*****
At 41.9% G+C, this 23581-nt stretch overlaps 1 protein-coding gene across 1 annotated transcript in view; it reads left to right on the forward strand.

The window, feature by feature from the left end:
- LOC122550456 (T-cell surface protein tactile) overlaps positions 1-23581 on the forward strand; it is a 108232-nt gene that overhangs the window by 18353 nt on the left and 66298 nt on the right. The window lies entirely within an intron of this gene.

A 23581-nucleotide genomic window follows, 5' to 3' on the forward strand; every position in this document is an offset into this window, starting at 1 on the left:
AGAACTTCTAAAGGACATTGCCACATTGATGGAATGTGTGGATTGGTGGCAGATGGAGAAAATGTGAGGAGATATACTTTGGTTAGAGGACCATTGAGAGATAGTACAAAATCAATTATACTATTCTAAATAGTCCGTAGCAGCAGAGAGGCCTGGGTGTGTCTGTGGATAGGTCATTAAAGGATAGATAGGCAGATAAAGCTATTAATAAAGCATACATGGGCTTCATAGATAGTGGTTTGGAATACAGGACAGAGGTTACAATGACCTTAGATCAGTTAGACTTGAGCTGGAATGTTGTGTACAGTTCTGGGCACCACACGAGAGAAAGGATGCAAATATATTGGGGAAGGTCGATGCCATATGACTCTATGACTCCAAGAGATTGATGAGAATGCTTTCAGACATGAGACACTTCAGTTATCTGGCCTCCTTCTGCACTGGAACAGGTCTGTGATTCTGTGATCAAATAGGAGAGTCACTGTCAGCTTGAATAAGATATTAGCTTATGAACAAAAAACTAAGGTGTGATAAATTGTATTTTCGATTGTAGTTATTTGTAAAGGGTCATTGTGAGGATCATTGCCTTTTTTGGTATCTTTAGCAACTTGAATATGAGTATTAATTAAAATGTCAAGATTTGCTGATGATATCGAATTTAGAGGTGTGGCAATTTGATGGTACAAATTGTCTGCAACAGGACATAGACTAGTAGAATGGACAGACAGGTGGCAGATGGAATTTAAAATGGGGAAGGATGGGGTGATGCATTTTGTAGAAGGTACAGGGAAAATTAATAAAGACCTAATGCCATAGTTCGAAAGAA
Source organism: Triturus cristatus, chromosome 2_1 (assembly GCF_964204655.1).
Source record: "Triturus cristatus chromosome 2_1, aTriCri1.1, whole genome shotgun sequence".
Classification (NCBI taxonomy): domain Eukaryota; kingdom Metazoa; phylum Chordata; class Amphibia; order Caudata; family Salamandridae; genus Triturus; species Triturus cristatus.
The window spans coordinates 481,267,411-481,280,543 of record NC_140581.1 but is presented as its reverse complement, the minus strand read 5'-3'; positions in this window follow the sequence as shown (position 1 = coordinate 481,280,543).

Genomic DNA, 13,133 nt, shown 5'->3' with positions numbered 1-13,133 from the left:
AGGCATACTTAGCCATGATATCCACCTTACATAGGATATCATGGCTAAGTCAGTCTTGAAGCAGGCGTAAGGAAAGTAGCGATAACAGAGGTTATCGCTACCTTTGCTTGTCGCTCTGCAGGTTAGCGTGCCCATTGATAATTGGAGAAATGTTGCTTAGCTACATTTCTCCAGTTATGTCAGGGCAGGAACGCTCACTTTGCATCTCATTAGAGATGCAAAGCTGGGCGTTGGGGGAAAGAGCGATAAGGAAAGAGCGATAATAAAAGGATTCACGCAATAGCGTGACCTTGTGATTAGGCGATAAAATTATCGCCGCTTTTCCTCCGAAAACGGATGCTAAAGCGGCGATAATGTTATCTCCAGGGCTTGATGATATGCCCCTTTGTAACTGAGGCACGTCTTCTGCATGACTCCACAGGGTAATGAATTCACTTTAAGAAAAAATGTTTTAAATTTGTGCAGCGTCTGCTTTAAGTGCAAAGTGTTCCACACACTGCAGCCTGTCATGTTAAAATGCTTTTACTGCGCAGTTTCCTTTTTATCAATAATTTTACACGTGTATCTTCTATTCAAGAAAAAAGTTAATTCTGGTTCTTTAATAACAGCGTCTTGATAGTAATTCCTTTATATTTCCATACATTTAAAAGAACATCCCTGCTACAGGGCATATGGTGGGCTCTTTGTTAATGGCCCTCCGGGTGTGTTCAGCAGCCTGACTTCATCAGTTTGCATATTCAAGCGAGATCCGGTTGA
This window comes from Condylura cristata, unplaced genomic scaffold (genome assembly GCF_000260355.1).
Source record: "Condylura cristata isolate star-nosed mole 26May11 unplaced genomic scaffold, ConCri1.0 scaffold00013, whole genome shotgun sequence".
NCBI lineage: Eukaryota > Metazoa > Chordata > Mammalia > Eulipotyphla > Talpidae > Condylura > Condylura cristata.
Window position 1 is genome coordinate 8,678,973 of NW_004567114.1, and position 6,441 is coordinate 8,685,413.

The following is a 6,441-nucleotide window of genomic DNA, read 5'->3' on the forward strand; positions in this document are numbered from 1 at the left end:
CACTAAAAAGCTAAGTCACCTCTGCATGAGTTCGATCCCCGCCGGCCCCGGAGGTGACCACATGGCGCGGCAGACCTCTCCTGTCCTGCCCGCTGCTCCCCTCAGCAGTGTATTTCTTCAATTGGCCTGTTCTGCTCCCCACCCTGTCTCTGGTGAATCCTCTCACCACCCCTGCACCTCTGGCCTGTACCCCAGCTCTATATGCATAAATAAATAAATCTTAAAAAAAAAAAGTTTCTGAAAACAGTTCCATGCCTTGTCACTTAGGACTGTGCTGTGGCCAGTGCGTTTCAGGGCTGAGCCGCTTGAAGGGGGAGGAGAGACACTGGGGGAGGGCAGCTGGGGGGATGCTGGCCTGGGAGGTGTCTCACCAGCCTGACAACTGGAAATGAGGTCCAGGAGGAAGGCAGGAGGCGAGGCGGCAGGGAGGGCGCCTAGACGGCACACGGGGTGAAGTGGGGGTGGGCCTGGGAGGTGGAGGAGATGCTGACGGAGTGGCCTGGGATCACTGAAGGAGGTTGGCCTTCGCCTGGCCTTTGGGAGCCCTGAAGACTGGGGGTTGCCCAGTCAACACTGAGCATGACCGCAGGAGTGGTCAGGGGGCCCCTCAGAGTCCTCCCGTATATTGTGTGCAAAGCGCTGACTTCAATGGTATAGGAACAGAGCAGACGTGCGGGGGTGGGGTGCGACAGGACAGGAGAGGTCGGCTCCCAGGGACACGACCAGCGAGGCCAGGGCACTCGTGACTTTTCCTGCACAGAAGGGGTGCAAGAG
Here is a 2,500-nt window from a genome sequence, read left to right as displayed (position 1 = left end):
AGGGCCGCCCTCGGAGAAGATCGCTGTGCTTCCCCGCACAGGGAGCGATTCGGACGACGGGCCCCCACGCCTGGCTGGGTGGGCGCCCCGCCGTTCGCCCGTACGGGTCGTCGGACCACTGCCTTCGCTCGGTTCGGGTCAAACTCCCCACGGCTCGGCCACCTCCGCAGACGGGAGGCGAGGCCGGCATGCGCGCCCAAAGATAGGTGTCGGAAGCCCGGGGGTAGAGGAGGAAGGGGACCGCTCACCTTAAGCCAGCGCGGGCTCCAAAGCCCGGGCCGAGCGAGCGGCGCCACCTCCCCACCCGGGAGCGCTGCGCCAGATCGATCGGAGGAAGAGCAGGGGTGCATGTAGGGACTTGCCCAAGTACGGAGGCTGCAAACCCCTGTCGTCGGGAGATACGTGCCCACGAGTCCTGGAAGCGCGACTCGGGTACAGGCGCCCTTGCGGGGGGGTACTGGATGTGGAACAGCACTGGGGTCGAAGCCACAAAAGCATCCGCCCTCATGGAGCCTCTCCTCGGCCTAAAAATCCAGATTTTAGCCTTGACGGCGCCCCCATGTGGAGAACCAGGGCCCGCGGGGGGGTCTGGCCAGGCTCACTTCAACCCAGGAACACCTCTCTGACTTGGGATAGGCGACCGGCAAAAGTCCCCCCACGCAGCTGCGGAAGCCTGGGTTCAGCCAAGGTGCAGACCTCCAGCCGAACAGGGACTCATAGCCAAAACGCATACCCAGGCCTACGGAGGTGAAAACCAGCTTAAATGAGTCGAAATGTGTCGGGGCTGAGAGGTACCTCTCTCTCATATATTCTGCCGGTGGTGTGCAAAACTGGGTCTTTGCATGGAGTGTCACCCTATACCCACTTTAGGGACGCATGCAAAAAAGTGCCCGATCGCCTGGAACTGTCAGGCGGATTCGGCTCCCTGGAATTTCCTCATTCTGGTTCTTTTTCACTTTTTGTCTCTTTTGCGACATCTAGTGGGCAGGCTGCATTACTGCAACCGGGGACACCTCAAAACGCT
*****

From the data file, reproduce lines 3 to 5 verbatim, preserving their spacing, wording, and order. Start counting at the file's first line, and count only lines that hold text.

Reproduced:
- LOC122550456 (T-cell surface protein tactile) overlaps positions 1-23581 on the forward strand; it is a 108232-nt gene that overhangs the window by 18353 nt on the left and 66298 nt on the right. The window lies entirely within an intron of this gene.

A 23581-nucleotide genomic window follows, 5' to 3' on the forward strand; every position in this document is an offset into this window, starting at 1 on the left:
AGAACTTCTAAAGGACATTGCCACATTGATGGAATGTGTGGATTGGTGGCAGATGGAGAAAATGTGAGGAGATATACTTTGGTTAGAGGACCATTGAGAGATAGTACAAAATCAATTATACTATTCTAAATAGTCCGTAGCAGCAGAGAGGCCTGGGTGTGTCTGTGGATAGGTCATTAAAGGATAGATAGGCAGATAAAGCTATTAATAAAGCATACATGGGCTTCATAGATAGTGGTTTGGAATACAGGACAGAGGTTACAATGACCTTAGATCAGTTAGACTTGAGCTGGAATGTTGTGTACAGTTCTGGGCACCACACGAGAGAAAGGATGCAAATATATTGGGGAAGGTCGATGCCATATGACTCTATGACTCCAAGAGATTGATGAGAATGCTTTCAGACATGAGACACTTCAGTTATCTGGCCTCCTTCTGCACTGGAACAGGTCTGTGATTCTGTGATCAAATAGGAGAGTCACTGTCAGCTTGAATAAGATATTAGCTTATGAACAAAAAACTAAGGTGTGATAAATTGTATTTTCGATTGTAGTTATTTGTAAAGGGTCATTGTGAGGATCATTGCCTTTTTTGGTATCTTTAGCAACTTGAATATGAGTATTAATTAAAATGTCAAGATTTGCTGATGATATCGAATTTAGAGGTGTGGCAATTTGATGGTACAAATTGTCTGCAACAGGACATAGACTAGTAGAATGGACAGACAGGTGGCAGATGGAATTTAAAATGGGGAAGGATGGGGTGATGCATTTTGTAGAAGGTACAGGGAAAATTAATAAAGACCTAATGCCATAGTTCGAAAGAA